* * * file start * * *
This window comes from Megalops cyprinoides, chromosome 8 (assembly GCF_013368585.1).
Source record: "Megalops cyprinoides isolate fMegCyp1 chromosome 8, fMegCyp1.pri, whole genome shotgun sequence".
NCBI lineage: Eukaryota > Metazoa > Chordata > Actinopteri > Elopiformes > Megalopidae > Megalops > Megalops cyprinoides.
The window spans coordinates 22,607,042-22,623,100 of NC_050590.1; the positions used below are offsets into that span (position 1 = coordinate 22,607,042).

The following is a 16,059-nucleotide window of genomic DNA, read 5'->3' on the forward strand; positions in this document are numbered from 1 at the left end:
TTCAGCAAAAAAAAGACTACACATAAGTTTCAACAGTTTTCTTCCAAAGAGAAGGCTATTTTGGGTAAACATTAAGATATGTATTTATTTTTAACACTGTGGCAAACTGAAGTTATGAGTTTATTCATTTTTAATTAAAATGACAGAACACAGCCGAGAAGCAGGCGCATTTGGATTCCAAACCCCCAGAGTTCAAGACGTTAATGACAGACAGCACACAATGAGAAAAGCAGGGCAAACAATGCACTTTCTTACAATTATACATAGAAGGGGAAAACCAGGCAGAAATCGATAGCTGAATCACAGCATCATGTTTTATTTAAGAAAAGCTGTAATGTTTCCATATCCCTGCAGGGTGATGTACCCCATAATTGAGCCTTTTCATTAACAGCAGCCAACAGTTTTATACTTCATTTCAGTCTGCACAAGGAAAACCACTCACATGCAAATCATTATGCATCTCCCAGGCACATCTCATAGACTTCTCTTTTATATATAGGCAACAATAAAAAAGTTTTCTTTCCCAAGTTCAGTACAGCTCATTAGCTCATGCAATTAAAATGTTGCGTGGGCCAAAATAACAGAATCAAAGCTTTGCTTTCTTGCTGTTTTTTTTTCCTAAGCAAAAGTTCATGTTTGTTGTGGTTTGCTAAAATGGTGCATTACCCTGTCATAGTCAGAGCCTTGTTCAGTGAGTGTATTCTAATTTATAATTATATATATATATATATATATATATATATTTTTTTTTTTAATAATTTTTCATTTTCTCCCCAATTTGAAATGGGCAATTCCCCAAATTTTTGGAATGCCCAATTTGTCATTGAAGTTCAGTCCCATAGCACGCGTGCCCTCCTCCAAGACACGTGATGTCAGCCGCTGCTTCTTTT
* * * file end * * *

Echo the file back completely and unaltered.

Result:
This window comes from Megalops cyprinoides, chromosome 8 (assembly GCF_013368585.1).
Source record: "Megalops cyprinoides isolate fMegCyp1 chromosome 8, fMegCyp1.pri, whole genome shotgun sequence".
NCBI lineage: Eukaryota > Metazoa > Chordata > Actinopteri > Elopiformes > Megalopidae > Megalops > Megalops cyprinoides.
The window spans coordinates 22,607,042-22,623,100 of NC_050590.1; the positions used below are offsets into that span (position 1 = coordinate 22,607,042).

The following is a 16,059-nucleotide window of genomic DNA, read 5'->3' on the forward strand; positions in this document are numbered from 1 at the left end:
TTCAGCAAAAAAAAGACTACACATAAGTTTCAACAGTTTTCTTCCAAAGAGAAGGCTATTTTGGGTAAACATTAAGATATGTATTTATTTTTAACACTGTGGCAAACTGAAGTTATGAGTTTATTCATTTTTAATTAAAATGACAGAACACAGCCGAGAAGCAGGCGCATTTGGATTCCAAACCCCCAGAGTTCAAGACGTTAATGACAGACAGCACACAATGAGAAAAGCAGGGCAAACAATGCACTTTCTTACAATTATACATAGAAGGGGAAAACCAGGCAGAAATCGATAGCTGAATCACAGCATCATGTTTTATTTAAGAAAAGCTGTAATGTTTCCATATCCCTGCAGGGTGATGTACCCCATAATTGAGCCTTTTCATTAACAGCAGCCAACAGTTTTATACTTCATTTCAGTCTGCACAAGGAAAACCACTCACATGCAAATCATTATGCATCTCCCAGGCACATCTCATAGACTTCTCTTTTATATATAGGCAACAATAAAAAAGTTTTCTTTCCCAAGTTCAGTACAGCTCATTAGCTCATGCAATTAAAATGTTGCGTGGGCCAAAATAACAGAATCAAAGCTTTGCTTTCTTGCTGTTTTTTTTTCCTAAGCAAAAGTTCATGTTTGTTGTGGTTTGCTAAAATGGTGCATTACCCTGTCATAGTCAGAGCCTTGTTCAGTGAGTGTATTCTAATTTATAATTATATATATATATATATATATATATATATTTTTTTTTTTAATAATTTTTCATTTTCTCCCCAATTTGAAATGGGCAATTCCCCAAATTTTTGGAATGCCCAATTTGTCATTGAAGTTCAGTCCCATAGCACGCGTGCCCTCCTCCAAGACACGTGATGTCAGCCGCTGCTTCTTTT